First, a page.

On Thursday, I got to do one of the things I’ve been most excited to do – I got to stick haft my barbed spearheads. These spearheads are based on the destroyed Bloody Pool hoard making them an incredibly suitable case study to replicate and experiment with. I have a special place in my heart for spearheads – more so than swords and axes! They’re such awesome implements that have a fascinating history. These particular spearheads have never actually been reproduced before – a challenge Neil Burridge was keen to undertake! – and so, for the first time in nearly 3000 years, Neil and I have been able to haft and hold these fantastic objects in our hands in all their bronze-y glory.
The function of these objects has been much debated, with suggestions ranging from your standard “ritual/ceremonial” explanation, to hunting large game, to the slightly more obscure “fishing spear” interpretation for larger fish, such as sturgeon. This post won’t be engaging in that debate, except to say that at nearly 30cm long, these are mighty impressive spears, and even for large sturgeon, these might be overkill.
Complete Bronze Age spear shafts have only been found in very rare circumstances, with at least six complete examples currently known from across Europe. These range from 1 1/2 metres to over 2 1/2 metres long. None of these have been found hafted to barbed spearheads, however, so we had to make a rough guesstimate and settled on producing two metre long shafts (this was also partly determined by what I could fit into my modest Ford Fiesta!). The wood used is seasoned ash, which has been shown to be quite commonly used in the Bronze Age.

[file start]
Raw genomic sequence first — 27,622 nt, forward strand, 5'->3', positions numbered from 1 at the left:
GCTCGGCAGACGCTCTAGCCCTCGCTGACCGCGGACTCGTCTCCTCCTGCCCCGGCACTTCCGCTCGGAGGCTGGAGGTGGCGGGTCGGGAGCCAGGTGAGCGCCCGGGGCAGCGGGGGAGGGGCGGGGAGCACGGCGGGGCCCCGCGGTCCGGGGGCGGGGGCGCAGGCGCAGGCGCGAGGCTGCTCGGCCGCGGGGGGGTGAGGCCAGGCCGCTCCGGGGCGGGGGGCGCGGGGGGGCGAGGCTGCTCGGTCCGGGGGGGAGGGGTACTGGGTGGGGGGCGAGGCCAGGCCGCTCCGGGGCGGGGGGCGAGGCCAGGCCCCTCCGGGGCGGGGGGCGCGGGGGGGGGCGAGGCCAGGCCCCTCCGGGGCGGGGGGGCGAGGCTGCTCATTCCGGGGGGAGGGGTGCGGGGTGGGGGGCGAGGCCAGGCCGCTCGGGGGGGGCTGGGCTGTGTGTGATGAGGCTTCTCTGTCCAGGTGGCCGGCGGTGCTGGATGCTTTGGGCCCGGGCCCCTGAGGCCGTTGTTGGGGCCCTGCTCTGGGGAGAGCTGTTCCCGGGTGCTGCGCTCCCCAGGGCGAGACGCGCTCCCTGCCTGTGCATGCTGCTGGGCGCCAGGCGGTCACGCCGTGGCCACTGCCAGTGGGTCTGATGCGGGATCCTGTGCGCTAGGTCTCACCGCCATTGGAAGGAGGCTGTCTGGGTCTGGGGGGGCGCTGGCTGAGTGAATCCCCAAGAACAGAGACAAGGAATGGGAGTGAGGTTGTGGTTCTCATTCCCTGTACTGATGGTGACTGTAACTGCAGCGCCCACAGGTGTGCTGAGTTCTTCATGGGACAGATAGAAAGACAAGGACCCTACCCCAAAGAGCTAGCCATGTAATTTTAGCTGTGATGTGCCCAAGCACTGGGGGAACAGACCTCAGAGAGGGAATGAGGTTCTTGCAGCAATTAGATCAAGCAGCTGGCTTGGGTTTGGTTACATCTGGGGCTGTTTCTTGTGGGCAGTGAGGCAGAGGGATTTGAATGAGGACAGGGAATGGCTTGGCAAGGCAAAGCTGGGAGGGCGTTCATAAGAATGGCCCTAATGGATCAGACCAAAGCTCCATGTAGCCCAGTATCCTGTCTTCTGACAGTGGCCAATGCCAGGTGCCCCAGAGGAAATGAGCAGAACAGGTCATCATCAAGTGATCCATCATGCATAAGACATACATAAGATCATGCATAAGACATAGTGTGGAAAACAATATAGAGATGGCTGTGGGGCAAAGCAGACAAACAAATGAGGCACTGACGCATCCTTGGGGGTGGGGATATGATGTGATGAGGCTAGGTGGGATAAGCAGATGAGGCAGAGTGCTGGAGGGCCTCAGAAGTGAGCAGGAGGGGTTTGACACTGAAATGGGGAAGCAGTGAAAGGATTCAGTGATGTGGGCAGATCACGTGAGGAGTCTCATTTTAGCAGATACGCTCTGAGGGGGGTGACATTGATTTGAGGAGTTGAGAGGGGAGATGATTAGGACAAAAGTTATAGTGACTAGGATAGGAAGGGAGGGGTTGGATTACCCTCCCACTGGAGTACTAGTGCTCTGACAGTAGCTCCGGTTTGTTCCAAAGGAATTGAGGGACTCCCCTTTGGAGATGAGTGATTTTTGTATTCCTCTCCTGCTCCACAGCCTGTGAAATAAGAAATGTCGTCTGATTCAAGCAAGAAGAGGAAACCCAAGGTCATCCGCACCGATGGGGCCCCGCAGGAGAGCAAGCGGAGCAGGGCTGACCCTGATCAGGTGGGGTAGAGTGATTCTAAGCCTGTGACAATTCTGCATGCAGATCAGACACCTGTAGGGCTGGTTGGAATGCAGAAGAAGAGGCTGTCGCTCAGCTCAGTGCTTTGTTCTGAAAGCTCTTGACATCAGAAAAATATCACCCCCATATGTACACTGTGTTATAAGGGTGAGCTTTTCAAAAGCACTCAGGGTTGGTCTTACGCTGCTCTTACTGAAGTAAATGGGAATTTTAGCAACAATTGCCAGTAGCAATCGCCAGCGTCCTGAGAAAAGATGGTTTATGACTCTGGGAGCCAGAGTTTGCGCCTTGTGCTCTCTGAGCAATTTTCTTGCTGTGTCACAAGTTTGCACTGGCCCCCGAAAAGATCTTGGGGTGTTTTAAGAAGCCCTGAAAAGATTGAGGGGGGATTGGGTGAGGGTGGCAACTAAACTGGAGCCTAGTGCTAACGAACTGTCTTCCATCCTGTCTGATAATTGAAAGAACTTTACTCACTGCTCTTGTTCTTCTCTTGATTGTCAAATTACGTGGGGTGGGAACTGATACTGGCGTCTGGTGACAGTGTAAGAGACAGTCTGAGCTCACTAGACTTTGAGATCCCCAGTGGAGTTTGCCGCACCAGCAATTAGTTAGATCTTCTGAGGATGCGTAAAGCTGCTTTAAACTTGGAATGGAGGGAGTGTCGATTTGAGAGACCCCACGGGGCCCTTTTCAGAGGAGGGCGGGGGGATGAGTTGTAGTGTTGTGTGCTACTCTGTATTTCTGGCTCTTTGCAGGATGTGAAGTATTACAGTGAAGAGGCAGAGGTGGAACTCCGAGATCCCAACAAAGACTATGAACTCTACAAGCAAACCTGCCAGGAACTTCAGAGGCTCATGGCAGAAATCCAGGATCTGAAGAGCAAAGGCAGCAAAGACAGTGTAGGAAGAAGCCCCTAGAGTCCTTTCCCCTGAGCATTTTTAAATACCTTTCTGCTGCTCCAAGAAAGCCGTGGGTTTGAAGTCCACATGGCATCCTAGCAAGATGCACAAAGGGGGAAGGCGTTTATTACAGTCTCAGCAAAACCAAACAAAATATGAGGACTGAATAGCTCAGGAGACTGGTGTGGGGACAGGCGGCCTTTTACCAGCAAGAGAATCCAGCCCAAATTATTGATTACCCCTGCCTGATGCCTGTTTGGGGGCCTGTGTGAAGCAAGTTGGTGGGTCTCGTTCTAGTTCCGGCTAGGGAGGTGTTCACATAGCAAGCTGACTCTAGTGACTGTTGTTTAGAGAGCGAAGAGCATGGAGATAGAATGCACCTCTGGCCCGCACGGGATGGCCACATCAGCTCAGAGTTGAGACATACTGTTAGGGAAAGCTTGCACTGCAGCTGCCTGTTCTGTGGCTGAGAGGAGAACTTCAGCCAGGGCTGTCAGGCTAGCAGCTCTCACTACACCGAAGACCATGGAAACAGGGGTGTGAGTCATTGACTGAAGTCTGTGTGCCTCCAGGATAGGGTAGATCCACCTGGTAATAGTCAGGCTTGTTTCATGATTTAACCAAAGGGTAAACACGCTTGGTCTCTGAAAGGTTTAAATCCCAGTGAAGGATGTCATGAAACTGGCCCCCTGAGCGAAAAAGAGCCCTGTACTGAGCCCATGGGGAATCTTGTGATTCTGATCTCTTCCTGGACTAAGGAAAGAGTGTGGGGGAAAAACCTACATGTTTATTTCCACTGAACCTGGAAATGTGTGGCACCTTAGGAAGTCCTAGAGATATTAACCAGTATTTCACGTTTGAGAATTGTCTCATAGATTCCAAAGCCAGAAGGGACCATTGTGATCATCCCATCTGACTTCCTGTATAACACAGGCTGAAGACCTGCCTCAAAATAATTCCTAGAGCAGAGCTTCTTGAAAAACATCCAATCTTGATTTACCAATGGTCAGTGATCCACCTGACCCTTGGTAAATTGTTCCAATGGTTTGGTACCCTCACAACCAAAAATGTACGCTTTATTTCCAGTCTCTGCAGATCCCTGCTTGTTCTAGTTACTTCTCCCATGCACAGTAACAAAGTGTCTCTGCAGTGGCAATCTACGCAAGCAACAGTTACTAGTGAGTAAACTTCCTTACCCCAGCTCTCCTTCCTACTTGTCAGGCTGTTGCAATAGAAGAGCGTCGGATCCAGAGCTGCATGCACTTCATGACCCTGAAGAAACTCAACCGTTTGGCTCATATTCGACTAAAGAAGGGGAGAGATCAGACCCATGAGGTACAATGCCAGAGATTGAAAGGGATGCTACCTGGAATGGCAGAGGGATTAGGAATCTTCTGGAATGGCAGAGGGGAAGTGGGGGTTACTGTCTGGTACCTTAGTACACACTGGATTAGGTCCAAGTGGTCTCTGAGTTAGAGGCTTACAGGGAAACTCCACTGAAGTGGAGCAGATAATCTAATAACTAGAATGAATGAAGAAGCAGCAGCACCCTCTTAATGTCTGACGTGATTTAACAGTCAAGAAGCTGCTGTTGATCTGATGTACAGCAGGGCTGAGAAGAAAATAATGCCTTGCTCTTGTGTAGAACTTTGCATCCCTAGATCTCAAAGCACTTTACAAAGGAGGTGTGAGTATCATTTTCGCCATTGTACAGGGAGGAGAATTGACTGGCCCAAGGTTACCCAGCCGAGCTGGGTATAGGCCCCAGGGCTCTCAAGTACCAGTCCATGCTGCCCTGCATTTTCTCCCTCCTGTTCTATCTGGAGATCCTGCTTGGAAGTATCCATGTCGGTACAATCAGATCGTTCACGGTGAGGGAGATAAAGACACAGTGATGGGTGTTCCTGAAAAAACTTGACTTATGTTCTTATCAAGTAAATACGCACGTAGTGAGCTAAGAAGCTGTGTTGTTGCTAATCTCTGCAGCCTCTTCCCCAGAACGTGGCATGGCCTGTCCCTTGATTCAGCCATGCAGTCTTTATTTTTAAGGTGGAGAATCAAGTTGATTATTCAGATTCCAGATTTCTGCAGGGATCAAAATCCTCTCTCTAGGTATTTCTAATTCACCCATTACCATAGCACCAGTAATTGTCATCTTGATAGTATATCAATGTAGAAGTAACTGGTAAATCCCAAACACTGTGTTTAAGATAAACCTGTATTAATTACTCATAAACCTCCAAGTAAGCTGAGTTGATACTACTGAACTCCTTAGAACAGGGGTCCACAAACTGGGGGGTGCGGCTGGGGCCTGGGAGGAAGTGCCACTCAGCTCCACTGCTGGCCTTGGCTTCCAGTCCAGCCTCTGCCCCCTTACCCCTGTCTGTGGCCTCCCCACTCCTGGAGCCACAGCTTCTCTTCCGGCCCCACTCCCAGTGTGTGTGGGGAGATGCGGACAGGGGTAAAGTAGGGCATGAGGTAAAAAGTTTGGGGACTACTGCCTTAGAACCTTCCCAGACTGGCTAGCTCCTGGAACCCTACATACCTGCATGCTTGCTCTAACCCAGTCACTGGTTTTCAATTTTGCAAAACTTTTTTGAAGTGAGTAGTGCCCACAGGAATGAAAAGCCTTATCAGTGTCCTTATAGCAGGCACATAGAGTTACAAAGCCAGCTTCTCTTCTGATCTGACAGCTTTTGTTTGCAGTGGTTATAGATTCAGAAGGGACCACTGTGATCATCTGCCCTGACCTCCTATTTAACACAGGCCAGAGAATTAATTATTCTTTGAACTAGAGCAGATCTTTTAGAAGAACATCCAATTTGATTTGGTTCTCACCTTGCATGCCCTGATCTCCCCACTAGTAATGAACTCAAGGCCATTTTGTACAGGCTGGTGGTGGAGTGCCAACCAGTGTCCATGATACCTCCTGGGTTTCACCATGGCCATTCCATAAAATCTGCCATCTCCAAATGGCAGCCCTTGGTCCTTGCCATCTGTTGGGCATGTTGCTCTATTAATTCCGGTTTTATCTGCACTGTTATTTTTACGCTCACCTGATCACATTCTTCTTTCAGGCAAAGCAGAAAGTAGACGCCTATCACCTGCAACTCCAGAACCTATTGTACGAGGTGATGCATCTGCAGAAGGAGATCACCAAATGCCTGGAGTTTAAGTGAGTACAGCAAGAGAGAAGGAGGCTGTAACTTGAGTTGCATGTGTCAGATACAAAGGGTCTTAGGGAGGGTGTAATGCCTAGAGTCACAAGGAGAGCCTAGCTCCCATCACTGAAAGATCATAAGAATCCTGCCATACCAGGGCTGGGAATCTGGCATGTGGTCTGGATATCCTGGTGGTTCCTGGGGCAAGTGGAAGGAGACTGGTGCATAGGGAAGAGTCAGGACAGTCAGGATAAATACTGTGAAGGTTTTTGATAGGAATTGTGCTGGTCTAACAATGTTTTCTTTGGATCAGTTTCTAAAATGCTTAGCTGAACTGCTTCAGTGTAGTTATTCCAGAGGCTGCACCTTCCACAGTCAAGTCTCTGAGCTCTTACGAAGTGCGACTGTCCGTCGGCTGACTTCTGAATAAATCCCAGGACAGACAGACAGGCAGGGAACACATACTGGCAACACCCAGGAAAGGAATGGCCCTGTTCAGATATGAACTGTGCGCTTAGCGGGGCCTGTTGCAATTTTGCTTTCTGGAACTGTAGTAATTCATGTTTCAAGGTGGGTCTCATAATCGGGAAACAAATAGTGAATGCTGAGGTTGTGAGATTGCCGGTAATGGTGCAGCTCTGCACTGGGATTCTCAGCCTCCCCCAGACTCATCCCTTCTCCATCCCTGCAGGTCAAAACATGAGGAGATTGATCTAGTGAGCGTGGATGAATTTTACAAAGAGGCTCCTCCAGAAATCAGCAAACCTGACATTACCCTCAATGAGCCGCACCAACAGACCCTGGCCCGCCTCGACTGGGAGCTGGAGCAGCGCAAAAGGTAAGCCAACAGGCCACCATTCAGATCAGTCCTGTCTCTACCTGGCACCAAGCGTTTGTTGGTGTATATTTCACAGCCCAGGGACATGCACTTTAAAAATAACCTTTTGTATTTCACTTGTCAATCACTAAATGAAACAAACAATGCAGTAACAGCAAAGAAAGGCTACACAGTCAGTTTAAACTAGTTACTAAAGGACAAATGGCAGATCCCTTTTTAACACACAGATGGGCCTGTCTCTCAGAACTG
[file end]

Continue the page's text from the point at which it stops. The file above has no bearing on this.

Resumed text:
The clay cores of the spearheads were left in situ, as they were found still embedded in the broken Bloody Pool examples – no doubt in part because of the difficulty with removing the core – and the spears were riveted with a large bronze peg through the socket, nearly abutting the projecting barbs.
I have to say these things look pretty incredible. The shafts still need sanding, and the spearheads polishing, but they are without a doubt quite striking objects. Once polished, I imagine they will catch the sun pretty spectacularly and you can imagine these almost as battle standards from which you might hang other ornamentation.
Next month I’m hoping to test just how deadly they can be in some combat tests, before I smash them to pieces. Until then, I just have to try not to become too attached to them…
I must of course thank and praise Neil Burridge at www.bronzeageswords.com for undertaking the challenge of producing these spears and the shafts.